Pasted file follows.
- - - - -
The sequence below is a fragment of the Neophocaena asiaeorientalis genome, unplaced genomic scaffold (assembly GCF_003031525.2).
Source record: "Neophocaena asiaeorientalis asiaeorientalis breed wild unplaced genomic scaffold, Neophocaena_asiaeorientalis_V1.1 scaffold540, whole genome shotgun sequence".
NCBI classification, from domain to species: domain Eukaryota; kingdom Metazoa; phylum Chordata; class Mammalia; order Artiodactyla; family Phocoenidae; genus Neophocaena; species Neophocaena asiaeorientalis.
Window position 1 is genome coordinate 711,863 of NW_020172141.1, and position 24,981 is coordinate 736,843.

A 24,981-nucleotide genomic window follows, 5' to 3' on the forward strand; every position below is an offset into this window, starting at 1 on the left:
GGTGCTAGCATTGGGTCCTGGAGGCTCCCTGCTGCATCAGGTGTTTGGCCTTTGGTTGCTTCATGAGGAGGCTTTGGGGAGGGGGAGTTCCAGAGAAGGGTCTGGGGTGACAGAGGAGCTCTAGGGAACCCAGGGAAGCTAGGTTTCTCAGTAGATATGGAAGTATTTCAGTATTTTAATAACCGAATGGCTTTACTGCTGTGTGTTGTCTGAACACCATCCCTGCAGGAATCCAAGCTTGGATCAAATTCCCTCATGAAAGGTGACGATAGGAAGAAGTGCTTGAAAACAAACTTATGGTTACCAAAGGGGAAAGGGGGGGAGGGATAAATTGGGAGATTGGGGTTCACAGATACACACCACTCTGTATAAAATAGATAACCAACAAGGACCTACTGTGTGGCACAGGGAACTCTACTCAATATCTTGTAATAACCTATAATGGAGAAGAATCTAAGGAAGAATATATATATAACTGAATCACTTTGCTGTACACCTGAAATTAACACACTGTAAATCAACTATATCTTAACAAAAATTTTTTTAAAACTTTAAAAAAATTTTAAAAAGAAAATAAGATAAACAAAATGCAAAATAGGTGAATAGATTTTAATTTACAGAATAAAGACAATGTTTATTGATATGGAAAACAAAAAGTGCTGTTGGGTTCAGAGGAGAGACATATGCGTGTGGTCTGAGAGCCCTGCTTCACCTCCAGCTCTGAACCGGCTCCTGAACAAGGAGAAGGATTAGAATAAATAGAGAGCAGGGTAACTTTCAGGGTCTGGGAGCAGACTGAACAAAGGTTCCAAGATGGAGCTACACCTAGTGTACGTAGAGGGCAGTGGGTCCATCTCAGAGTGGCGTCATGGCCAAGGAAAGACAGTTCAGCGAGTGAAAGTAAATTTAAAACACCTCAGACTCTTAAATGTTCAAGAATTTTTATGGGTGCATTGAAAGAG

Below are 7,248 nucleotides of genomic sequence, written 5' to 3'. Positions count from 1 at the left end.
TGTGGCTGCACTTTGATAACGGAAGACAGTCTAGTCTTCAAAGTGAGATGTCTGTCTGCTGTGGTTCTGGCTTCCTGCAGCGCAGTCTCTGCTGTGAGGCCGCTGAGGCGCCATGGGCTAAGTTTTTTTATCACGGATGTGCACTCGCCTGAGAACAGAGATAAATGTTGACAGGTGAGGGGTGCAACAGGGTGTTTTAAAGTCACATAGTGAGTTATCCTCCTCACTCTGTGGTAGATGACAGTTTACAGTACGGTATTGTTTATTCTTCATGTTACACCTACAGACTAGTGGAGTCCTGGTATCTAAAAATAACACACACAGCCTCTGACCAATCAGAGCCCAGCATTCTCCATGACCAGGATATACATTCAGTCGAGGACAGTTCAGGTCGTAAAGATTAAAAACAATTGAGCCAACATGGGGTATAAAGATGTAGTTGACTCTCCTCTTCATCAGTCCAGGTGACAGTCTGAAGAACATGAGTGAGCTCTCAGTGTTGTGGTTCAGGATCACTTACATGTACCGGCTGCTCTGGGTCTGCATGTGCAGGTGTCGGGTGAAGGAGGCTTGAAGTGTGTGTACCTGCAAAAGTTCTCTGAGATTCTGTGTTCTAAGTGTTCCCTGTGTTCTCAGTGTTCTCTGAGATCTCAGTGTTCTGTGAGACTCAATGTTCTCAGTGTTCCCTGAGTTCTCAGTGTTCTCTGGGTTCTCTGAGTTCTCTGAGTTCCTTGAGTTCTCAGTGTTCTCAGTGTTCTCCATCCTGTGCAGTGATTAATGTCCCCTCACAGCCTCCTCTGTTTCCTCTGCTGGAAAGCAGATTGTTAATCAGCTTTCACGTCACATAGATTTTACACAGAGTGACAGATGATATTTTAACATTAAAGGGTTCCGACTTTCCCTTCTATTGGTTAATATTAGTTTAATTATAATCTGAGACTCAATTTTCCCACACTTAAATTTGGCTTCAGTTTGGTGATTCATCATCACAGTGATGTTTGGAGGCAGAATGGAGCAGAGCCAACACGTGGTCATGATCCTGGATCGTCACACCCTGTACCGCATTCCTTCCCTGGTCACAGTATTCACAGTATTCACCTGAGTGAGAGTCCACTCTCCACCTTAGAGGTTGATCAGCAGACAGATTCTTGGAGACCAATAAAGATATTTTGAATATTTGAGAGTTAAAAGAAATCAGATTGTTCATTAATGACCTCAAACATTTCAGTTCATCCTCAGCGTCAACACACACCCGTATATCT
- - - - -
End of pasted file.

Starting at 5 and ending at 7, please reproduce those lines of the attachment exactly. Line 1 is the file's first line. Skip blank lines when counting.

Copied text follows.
A 24,981-nucleotide genomic window follows, 5' to 3' on the forward strand; every position below is an offset into this window, starting at 1 on the left:
GGTGCTAGCATTGGGTCCTGGAGGCTCCCTGCTGCATCAGGTGTTTGGCCTTTGGTTGCTTCATGAGGAGGCTTTGGGGAGGGGGAGTTCCAGAGAAGGGTCTGGGGTGACAGAGGAGCTCTAGGGAACCCAGGGAAGCTAGGTTTCTCAGTAGATATGGAAGTATTTCAGTATTTTAATAACCGAATGGCTTTACTGCTGTGTGTTGTCTGAACACCATCCCTGCAGGAATCCAAGCTTGGATCAAATTCCCTCATGAAAGGTGACGATAGGAAGAAGTGCTTGAAAACAAACTTATGGTTACCAAAGGGGAAAGGGGGGGAGGGATAAATTGGGAGATTGGGGTTCACAGATACACACCACTCTGTATAAAATAGATAACCAACAAGGACCTACTGTGTGGCACAGGGAACTCTACTCAATATCTTGTAATAACCTATAATGGAGAAGAATCTAAGGAAGAATATATATATAACTGAATCACTTTGCTGTACACCTGAAATTAACACACTGTAAATCAACTATATCTTAACAAAAATTTTTTTAAAACTTTAAAAAAATTTTAAAAAGAAAATAAGATAAACAAAATGCAAAATAGGTGAATAGATTTTAATTTACAGAATAAAGACAATGTTTATTGATATGGAAAACAAAAAGTGCTGTTGGGTTCAGAGGAGAGACATATGCGTGTGGTCTGAGAGCCCTGCTTCACCTCCAGCTCTGAACCGGCTCCTGAACAAGGAGAAGGATTAGAATAAATAGAGAGCAGGGTAACTTTCAGGGTCTGGGAGCAGACTGAACAAAGGTTCCAAGATGGAGCTACACCTAGTGTACGTAGAGGGCAGTGGGTCCATCTCAGAGTGGCGTCATGGCCAAGGAAAGACAGTTCAGCGAGTGAAAGTAAATTTAAAACACCTCAGACTCTTAAATGTTCAAGAATTTTTATGGGTGCATTGAAAGAG

Below are 7,248 nucleotides of genomic sequence, written 5' to 3'. Positions count from 1 at the left end.